“This is one of the first times that a cable company and a wireless company are willing to talk to each other,” said Lenig. “We both see the need that people in rural areas need it as much if not more than the suburban people and the urban people.”
Private companies such as Virginia Broadband and MetroCast are now faced with states and localities trying to set up their own broadband authorities, basically becoming their own internet service providers. Lenig says that’s a risk to taxpayers.
“In Virginia, some have been successful, but most have not,” he said. “Reason being is they did not factor in the overhead cost and the expense of running an internet service, especially in rural areas where there’s only three to five houses that need it.”
Jobe said getting service to areas with fewer than 20 homes becomes prohibitively expensive.
“That’s one of our biggest challenges,” said Jobe, adding that the solution lies in public-private partnerships. “It’s going to take different technologies, whether it be satellite, whether it be Virginia Broadband. There are going to be different ways to do it.”
The Northern Neck is also considering applying for a loan or grant through the Department of Agriculture’s Rural Utilities Service. That money would come through the Northern Neck Electric Cooperative.
“A lot of other rural areas are looking at this and it’s something we need to look at,” said Jerry Davis, executive director of the Northern Neck Planning District Commission. He has spent years trying to bring high-speed internet to the Northern Neck.
“MetroCast has built out their system as far as they are going to build it,” he added. The next step, he said, is conducting a feasibility study, before applying for an RUS loan.
“We’re talking about a 40-year loan at a very low interest rate, where a private service provider or even a co-op could never access that kind of funding under those kinds of terms,” he said. “A study effort would look at all the issues to see if it’s doable for all parties. If it is, let’s do it.”
Lenig calls the public-private efforts monumental.
“As for-profit companies, we need to watch our bottom line. But by the same token, we have to be stewards of our community and we need to figure this out together,” said Lenig. Meanwhile, library director Cooper has her own solution–a mobile library, the first in the region to be equipped to provide high-speed Wi-Fi as it visits Northumberland County neighborhoods. The equipment works off Verizon cell towers, allows up to 60 users, broadcasts up to 100 feet and has no trouble streaming video.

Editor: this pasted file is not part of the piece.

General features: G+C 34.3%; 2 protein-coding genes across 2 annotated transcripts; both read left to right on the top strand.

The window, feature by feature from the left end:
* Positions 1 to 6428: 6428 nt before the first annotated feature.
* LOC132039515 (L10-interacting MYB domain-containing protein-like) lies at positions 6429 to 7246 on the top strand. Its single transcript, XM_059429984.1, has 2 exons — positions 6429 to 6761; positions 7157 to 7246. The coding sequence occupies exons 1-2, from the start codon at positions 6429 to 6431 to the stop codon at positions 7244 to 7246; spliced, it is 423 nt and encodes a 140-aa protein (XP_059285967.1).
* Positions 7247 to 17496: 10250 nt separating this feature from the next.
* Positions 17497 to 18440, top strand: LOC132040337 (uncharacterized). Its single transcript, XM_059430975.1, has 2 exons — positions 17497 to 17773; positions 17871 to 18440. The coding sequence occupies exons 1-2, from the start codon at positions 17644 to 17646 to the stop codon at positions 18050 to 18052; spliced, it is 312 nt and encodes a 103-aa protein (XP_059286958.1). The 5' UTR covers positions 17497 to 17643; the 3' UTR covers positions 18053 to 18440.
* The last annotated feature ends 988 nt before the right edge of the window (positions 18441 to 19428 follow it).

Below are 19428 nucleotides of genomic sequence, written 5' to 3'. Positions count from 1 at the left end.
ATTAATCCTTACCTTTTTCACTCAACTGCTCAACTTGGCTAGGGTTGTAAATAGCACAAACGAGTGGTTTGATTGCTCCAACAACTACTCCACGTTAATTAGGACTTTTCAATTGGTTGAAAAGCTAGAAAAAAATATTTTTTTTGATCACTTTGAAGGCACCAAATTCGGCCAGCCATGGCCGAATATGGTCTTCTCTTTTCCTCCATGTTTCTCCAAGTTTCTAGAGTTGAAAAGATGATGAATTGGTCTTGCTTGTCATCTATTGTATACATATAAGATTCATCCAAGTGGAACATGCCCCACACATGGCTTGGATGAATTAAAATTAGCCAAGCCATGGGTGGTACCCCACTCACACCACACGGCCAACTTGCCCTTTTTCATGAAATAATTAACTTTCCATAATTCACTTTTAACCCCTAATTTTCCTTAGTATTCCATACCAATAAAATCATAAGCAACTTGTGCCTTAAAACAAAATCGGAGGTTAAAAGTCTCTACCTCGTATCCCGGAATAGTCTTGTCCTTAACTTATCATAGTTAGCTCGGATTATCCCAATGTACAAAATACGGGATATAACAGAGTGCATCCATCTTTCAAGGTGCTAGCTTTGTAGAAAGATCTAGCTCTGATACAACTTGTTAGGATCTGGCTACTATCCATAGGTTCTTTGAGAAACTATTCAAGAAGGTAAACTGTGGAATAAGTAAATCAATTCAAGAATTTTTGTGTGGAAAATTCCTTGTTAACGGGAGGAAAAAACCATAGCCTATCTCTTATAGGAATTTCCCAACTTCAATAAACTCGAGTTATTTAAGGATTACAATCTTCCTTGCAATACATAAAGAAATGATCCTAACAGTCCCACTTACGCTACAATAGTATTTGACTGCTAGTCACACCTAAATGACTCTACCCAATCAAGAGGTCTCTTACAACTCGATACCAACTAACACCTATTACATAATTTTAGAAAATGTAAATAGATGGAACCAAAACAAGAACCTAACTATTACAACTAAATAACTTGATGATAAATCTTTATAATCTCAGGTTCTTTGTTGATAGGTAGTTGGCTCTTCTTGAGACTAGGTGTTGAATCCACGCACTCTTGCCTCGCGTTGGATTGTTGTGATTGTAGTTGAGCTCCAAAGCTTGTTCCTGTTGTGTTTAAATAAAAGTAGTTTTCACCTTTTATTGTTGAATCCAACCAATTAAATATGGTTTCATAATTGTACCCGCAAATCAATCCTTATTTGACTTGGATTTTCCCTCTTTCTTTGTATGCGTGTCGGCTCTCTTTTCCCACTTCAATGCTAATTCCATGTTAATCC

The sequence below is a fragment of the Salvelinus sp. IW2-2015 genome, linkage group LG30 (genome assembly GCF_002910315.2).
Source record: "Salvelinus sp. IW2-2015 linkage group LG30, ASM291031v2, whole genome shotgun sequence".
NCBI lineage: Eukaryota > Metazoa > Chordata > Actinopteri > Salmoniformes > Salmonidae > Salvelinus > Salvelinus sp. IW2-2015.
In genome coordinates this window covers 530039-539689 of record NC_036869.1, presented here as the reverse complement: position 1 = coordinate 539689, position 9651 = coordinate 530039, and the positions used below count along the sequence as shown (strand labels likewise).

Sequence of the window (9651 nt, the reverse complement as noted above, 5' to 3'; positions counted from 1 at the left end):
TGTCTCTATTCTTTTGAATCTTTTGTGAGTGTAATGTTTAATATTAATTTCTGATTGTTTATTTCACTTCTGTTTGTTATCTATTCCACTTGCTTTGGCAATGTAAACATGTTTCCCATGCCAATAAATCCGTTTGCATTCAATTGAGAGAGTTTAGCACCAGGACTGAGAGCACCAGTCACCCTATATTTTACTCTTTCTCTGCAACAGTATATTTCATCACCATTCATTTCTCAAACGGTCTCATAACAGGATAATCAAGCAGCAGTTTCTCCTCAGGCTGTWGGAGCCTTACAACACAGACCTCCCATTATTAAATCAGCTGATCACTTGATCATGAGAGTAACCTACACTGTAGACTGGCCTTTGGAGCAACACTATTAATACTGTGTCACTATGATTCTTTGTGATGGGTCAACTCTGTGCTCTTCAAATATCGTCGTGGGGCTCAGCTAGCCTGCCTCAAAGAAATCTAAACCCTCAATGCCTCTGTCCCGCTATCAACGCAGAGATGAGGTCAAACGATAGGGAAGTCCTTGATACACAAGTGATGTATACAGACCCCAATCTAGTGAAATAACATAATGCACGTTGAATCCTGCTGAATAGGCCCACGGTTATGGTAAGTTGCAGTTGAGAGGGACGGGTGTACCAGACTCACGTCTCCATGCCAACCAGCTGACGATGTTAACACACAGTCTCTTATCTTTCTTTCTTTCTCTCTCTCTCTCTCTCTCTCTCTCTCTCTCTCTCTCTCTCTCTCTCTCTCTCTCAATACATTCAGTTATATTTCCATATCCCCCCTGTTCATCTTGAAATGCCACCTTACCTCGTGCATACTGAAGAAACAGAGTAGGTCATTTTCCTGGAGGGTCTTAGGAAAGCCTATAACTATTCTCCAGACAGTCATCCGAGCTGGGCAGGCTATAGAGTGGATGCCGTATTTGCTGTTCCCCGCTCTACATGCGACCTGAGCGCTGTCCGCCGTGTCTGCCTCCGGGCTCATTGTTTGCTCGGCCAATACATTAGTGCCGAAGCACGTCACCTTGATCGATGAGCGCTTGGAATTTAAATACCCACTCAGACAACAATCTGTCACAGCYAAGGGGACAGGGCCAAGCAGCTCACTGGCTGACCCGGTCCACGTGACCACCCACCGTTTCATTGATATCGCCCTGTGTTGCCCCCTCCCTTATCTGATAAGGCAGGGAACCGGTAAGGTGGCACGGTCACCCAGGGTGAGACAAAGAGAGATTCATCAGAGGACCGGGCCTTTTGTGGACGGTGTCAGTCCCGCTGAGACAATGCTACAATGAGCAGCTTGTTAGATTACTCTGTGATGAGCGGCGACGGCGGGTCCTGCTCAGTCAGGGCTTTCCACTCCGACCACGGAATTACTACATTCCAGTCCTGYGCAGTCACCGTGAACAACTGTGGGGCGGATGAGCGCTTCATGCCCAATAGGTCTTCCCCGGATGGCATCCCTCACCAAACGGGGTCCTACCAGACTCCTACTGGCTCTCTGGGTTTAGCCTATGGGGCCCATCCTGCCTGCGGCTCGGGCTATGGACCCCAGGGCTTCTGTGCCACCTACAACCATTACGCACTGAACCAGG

But it costs $5,000 a year.
“It’s a very expensive service for us, but it’s really the only option we have,” said Cooper.
‘Which?’ consumer research suggests 12.5m million UK households are frustrated by their broadband service.
In parts of County Durham1 and Northumberland2 slow ‘broadband’ is something you just seem to have to live with, although providers have been criticised for shouting about speeds which customers simply do not get. A survey of more than 2,000 households from Which? found 46% said they were left frustrated by broadband3 problems. Based on the UK population, this equates to around 12.5 million households. Its research found one in four customers who had connection problems were forced to ditch their online activities for the day, with a fifth saying they’ve taken a financial hit due to poor internet speeds.
One in three had been prevented from making online banking transactions quickly due to lagging connections.
here4. Alex Neill, Which? managing director of home services, said: “With millions of us frustrated by bad broadband and stopped from doing the simplest of online tasks, we have launched a new, free tool to help people improve their connection.
“There is nothing more annoying than your internet cutting out when you’re streaming your favourite programme, or when you’ve spent ages filling your online shopping basket but your connection is too slow to get you to the checkout.
“Far too many people are experiencing problems with their broadband across the country and we want to help people to fix it.”
How to improve your speed
- Avoid telephone extension cables: always plug your router into your master phone socket instead.
- Use a microfilter: ensure every phone in the house uses a microfilter, as this will prevent interference from connected phones from disrupting your broadband.
- Move your router: the more objects between your router and your device, the worse your speeds will be, so try to place it in a central location, as high up in the room as possible.
- Check for viruses: viruses will use your connection to download and upload data from your PC, which is not only bad news for your finances, but will also play havoc with your connection speeds.
- Change the channel: the more wireless networks you have in range (such as from your neighbours), the more interference your own connection will face. By changing the channel of your router from its default setting, you may be able to boost your speeds.
Should I switch?
If the internet speeds you get are no where near what was sold to you, then you may be able to get out of your contract without paying a penalty. Ofcom offers a get-out clause to broadband customers if their provider does not deliver an “acceptable level of service”.
Dan Howdle, consumer telecoms analyst at Cable.co.uk, said: “Just as consumers are required to meet monthly payments, providers are obliged to deliver the service we pay for – failure to do this is a breach of contract and may mean you can vote with your feet without fear of cancellation fees.”